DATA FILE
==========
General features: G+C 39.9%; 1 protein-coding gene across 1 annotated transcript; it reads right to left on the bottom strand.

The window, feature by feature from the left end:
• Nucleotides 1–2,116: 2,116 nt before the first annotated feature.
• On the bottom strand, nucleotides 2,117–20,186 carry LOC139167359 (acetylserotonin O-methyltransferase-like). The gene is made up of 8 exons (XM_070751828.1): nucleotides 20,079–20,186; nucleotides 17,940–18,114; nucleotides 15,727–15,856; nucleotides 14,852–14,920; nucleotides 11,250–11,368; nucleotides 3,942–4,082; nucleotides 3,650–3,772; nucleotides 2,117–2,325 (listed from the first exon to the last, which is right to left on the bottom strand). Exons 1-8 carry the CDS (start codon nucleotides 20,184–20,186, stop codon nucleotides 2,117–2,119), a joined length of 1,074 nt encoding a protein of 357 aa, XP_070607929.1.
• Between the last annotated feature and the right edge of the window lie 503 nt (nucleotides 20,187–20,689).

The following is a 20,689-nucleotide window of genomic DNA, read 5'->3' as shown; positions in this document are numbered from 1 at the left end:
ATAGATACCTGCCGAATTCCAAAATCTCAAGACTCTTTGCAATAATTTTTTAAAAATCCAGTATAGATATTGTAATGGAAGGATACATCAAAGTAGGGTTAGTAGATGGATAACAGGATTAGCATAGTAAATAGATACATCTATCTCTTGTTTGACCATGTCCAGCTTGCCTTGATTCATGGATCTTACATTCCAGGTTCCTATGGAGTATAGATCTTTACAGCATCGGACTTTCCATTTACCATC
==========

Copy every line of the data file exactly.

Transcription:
General features: G+C 39.9%; 1 protein-coding gene across 1 annotated transcript; it reads right to left on the bottom strand.

The window, feature by feature from the left end:
• Nucleotides 1–2,116: 2,116 nt before the first annotated feature.
• On the bottom strand, nucleotides 2,117–20,186 carry LOC139167359 (acetylserotonin O-methyltransferase-like). The gene is made up of 8 exons (XM_070751828.1): nucleotides 20,079–20,186; nucleotides 17,940–18,114; nucleotides 15,727–15,856; nucleotides 14,852–14,920; nucleotides 11,250–11,368; nucleotides 3,942–4,082; nucleotides 3,650–3,772; nucleotides 2,117–2,325 (listed from the first exon to the last, which is right to left on the bottom strand). Exons 1-8 carry the CDS (start codon nucleotides 20,184–20,186, stop codon nucleotides 2,117–2,119), a joined length of 1,074 nt encoding a protein of 357 aa, XP_070607929.1.
• Between the last annotated feature and the right edge of the window lie 503 nt (nucleotides 20,187–20,689).

The following is a 20,689-nucleotide window of genomic DNA, read 5'->3' as shown; positions in this document are numbered from 1 at the left end:
ATAGATACCTGCCGAATTCCAAAATCTCAAGACTCTTTGCAATAATTTTTTAAAAATCCAGTATAGATATTGTAATGGAAGGATACATCAAAGTAGGGTTAGTAGATGGATAACAGGATTAGCATAGTAAATAGATACATCTATCTCTTGTTTGACCATGTCCAGCTTGCCTTGATTCATGGATCTTACATTCCAGGTTCCTATGGAGTATAGATCTTTACAGCATCGGACTTTCCATTTACCATC